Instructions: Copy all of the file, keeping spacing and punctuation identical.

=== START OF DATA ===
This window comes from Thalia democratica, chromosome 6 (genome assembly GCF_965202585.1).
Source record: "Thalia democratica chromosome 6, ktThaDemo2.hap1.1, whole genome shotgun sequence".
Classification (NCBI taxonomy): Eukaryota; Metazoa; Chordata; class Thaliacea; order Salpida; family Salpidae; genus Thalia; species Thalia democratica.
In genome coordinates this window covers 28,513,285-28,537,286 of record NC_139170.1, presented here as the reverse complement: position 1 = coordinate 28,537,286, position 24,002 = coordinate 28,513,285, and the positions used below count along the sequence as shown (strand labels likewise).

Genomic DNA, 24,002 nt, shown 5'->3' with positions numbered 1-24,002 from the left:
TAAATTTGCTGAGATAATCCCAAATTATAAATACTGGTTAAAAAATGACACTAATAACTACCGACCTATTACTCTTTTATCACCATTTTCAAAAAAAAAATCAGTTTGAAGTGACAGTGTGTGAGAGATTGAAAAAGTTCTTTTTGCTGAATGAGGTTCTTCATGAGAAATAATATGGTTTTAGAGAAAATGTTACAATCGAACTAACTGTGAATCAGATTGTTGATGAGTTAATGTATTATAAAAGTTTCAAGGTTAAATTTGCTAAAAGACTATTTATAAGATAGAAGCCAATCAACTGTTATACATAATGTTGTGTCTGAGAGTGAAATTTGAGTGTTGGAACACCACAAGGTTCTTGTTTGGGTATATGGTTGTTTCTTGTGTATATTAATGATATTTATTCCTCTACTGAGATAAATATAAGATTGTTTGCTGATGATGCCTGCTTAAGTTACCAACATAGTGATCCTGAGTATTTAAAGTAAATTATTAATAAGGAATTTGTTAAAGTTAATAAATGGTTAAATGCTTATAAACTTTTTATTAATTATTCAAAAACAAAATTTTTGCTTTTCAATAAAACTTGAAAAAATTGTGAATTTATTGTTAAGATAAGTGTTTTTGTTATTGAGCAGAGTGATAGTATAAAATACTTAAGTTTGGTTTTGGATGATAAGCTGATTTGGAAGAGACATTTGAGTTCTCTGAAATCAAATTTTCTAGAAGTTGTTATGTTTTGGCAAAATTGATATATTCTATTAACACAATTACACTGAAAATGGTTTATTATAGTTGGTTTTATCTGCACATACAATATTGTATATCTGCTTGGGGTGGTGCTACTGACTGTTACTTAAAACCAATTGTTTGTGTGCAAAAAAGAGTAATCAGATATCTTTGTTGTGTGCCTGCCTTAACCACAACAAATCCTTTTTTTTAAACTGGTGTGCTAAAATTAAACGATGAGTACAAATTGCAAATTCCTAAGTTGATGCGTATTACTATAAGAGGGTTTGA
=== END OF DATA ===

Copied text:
This window comes from Thalia democratica, chromosome 6 (genome assembly GCF_965202585.1).
Source record: "Thalia democratica chromosome 6, ktThaDemo2.hap1.1, whole genome shotgun sequence".
Classification (NCBI taxonomy): Eukaryota; Metazoa; Chordata; class Thaliacea; order Salpida; family Salpidae; genus Thalia; species Thalia democratica.
In genome coordinates this window covers 28,513,285-28,537,286 of record NC_139170.1, presented here as the reverse complement: position 1 = coordinate 28,537,286, position 24,002 = coordinate 28,513,285, and the positions used below count along the sequence as shown (strand labels likewise).

Genomic DNA, 24,002 nt, shown 5'->3' with positions numbered 1-24,002 from the left:
TAAATTTGCTGAGATAATCCCAAATTATAAATACTGGTTAAAAAATGACACTAATAACTACCGACCTATTACTCTTTTATCACCATTTTCAAAAAAAAAATCAGTTTGAAGTGACAGTGTGTGAGAGATTGAAAAAGTTCTTTTTGCTGAATGAGGTTCTTCATGAGAAATAATATGGTTTTAGAGAAAATGTTACAATCGAACTAACTGTGAATCAGATTGTTGATGAGTTAATGTATTATAAAAGTTTCAAGGTTAAATTTGCTAAAAGACTATTTATAAGATAGAAGCCAATCAACTGTTATACATAATGTTGTGTCTGAGAGTGAAATTTGAGTGTTGGAACACCACAAGGTTCTTGTTTGGGTATATGGTTGTTTCTTGTGTATATTAATGATATTTATTCCTCTACTGAGATAAATATAAGATTGTTTGCTGATGATGCCTGCTTAAGTTACCAACATAGTGATCCTGAGTATTTAAAGTAAATTATTAATAAGGAATTTGTTAAAGTTAATAAATGGTTAAATGCTTATAAACTTTTTATTAATTATTCAAAAACAAAATTTTTGCTTTTCAATAAAACTTGAAAAAATTGTGAATTTATTGTTAAGATAAGTGTTTTTGTTATTGAGCAGAGTGATAGTATAAAATACTTAAGTTTGGTTTTGGATGATAAGCTGATTTGGAAGAGACATTTGAGTTCTCTGAAATCAAATTTTCTAGAAGTTGTTATGTTTTGGCAAAATTGATATATTCTATTAACACAATTACACTGAAAATGGTTTATTATAGTTGGTTTTATCTGCACATACAATATTGTATATCTGCTTGGGGTGGTGCTACTGACTGTTACTTAAAACCAATTGTTTGTGTGCAAAAAAGAGTAATCAGATATCTTTGTTGTGTGCCTGCCTTAACCACAACAAATCCTTTTTTTTAAACTGGTGTGCTAAAATTAAACGATGAGTACAAATTGCAAATTCCTAAGTTGATGCGTATTACTATAAGAGGGTTTGA